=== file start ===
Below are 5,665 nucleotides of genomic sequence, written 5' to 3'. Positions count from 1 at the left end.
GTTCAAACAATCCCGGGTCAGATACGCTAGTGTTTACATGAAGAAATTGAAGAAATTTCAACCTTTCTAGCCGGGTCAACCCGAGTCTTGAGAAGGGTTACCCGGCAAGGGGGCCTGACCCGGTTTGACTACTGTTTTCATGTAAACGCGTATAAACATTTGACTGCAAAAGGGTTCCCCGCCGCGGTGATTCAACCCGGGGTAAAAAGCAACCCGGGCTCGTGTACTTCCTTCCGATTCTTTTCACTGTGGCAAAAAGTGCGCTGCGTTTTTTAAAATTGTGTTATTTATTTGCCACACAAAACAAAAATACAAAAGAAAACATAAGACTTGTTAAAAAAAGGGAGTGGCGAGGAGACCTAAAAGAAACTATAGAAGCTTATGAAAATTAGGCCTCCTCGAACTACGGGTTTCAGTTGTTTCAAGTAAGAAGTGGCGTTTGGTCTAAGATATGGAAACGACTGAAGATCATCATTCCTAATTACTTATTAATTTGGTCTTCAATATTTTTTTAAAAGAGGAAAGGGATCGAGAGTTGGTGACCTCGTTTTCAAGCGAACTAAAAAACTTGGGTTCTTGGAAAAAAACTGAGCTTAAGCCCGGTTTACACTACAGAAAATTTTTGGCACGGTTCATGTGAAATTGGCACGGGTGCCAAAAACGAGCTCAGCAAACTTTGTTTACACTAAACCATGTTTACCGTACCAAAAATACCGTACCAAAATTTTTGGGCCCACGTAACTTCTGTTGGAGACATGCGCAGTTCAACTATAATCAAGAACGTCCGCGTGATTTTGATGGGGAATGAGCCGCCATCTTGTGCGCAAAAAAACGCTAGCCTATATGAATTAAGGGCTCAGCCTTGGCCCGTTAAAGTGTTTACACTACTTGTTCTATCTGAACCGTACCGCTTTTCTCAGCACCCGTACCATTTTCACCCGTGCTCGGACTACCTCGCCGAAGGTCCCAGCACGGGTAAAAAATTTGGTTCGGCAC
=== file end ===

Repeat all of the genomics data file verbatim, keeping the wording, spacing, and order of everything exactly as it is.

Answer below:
Below are 5,665 nucleotides of genomic sequence, written 5' to 3'. Positions count from 1 at the left end.
GTTCAAACAATCCCGGGTCAGATACGCTAGTGTTTACATGAAGAAATTGAAGAAATTTCAACCTTTCTAGCCGGGTCAACCCGAGTCTTGAGAAGGGTTACCCGGCAAGGGGGCCTGACCCGGTTTGACTACTGTTTTCATGTAAACGCGTATAAACATTTGACTGCAAAAGGGTTCCCCGCCGCGGTGATTCAACCCGGGGTAAAAAGCAACCCGGGCTCGTGTACTTCCTTCCGATTCTTTTCACTGTGGCAAAAAGTGCGCTGCGTTTTTTAAAATTGTGTTATTTATTTGCCACACAAAACAAAAATACAAAAGAAAACATAAGACTTGTTAAAAAAAGGGAGTGGCGAGGAGACCTAAAAGAAACTATAGAAGCTTATGAAAATTAGGCCTCCTCGAACTACGGGTTTCAGTTGTTTCAAGTAAGAAGTGGCGTTTGGTCTAAGATATGGAAACGACTGAAGATCATCATTCCTAATTACTTATTAATTTGGTCTTCAATATTTTTTTAAAAGAGGAAAGGGATCGAGAGTTGGTGACCTCGTTTTCAAGCGAACTAAAAAACTTGGGTTCTTGGAAAAAAACTGAGCTTAAGCCCGGTTTACACTACAGAAAATTTTTGGCACGGTTCATGTGAAATTGGCACGGGTGCCAAAAACGAGCTCAGCAAACTTTGTTTACACTAAACCATGTTTACCGTACCAAAAATACCGTACCAAAATTTTTGGGCCCACGTAACTTCTGTTGGAGACATGCGCAGTTCAACTATAATCAAGAACGTCCGCGTGATTTTGATGGGGAATGAGCCGCCATCTTGTGCGCAAAAAAACGCTAGCCTATATGAATTAAGGGCTCAGCCTTGGCCCGTTAAAGTGTTTACACTACTTGTTCTATCTGAACCGTACCGCTTTTCTCAGCACCCGTACCATTTTCACCCGTGCTCGGACTACCTCGCCGAAGGTCCCAGCACGGGTAAAAAATTTGGTTCGGCAC